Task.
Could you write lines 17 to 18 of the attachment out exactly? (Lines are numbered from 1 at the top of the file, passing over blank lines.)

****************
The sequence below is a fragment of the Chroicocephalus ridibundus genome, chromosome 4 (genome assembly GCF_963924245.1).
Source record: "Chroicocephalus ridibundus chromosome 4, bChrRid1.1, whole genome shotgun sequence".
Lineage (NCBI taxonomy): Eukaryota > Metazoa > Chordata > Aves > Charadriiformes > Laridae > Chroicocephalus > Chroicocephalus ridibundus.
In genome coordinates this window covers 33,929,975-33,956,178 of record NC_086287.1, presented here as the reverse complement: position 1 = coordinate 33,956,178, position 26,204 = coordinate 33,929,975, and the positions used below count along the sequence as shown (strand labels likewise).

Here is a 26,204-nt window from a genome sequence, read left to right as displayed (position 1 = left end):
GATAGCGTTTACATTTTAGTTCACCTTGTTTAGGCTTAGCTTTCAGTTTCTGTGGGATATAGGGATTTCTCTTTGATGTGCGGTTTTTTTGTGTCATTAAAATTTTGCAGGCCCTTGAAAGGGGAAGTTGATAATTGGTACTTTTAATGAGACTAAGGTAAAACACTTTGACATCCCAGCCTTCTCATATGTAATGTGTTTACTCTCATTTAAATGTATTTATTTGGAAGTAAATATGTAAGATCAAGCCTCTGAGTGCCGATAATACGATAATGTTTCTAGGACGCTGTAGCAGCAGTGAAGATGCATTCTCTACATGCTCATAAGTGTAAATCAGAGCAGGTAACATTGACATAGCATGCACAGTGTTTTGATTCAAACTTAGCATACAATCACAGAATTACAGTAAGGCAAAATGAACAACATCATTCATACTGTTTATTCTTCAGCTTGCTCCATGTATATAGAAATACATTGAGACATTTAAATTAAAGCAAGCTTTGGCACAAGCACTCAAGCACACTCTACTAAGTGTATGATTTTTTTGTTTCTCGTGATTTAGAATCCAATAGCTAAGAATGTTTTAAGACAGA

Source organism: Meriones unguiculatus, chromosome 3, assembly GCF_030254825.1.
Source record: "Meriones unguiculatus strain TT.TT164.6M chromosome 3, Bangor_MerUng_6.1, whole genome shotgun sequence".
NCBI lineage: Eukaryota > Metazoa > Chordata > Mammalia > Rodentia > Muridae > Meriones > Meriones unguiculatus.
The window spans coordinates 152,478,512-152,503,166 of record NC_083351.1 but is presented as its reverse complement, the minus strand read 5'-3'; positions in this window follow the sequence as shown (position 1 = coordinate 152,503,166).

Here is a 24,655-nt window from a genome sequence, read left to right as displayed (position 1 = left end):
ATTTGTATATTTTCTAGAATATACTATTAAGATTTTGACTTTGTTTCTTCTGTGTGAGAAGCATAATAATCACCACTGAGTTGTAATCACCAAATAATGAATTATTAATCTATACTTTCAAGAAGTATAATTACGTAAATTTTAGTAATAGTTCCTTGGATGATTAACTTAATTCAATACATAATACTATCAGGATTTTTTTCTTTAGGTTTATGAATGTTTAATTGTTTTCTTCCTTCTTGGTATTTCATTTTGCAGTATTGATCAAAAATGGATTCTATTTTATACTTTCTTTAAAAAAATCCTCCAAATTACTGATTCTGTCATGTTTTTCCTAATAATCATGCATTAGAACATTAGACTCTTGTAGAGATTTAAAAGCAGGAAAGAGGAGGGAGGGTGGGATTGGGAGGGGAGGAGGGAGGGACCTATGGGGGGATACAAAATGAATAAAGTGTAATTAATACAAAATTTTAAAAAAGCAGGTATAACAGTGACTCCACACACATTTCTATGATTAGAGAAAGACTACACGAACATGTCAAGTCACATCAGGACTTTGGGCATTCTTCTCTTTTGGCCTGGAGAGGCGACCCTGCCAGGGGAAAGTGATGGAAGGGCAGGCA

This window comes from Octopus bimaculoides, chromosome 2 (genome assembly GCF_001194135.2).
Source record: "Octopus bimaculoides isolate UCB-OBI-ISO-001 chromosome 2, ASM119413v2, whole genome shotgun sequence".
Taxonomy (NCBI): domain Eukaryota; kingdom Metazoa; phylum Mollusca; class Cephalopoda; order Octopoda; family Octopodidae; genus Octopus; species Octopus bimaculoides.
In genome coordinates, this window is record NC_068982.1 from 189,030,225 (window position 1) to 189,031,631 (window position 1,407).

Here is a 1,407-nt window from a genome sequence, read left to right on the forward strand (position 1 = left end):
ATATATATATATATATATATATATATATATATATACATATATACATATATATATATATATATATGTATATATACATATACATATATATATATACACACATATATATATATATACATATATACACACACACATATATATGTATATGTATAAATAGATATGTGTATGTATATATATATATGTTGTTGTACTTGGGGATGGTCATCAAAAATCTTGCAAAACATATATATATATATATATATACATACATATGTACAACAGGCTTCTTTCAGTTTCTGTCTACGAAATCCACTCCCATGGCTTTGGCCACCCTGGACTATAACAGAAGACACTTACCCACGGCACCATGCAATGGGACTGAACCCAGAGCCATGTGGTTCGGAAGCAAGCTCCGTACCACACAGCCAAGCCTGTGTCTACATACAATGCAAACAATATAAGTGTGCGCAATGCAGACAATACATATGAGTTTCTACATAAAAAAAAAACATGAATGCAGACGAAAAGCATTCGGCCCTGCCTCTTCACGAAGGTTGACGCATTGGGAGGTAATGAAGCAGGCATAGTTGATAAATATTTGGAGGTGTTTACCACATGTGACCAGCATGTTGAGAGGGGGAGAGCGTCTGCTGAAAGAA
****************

Here is a 1,407-nt window from a genome sequence, read left to right on the forward strand (position 1 = left end):
ATATATATATATATATATATATATATATATATATACATATATACATATATATATATATATATATGTATATATACATATACATATATATATATACACACATATATATATATATACATATATACACACACACATATATATGTATATGTATAAATAGATATGTGTATGTATATATATATATGTTGTTGTACTTGGGGATGGTCATCAAAAATCTTGCAAAACATATATATATATATATATATACATACATATGTACAACAGGCTTCTTTCAGTTTCTGTCTACGAAATCCACTCCCATGGCTTTGGCCACCCTGGACTATAACAGAAGACACTTACCCACGGCACCATGCAATGGGACTGAACCCAGAGCCATGTGGTTCGGAAGCAAGCTCCGTACCACACAGCCAAGCCTGTGTCTACATACAATGCAAACAATATAAGTGTGCGCAATGCAGACAATACATATGAGTTTCTACATAAAAAAAAAACATGAATGCAGACGAAAAGCATTCGGCCCTGCCTCTTCACGAAGGTTGACGCATTGGGAGGTAATGAAGCAGGCATAGTTGATAAATATTTGGAGGTGTTTACCACATGTGACCAGCATGTTGAGAGGGGGAGAGCGTCTGCTGAAAGAA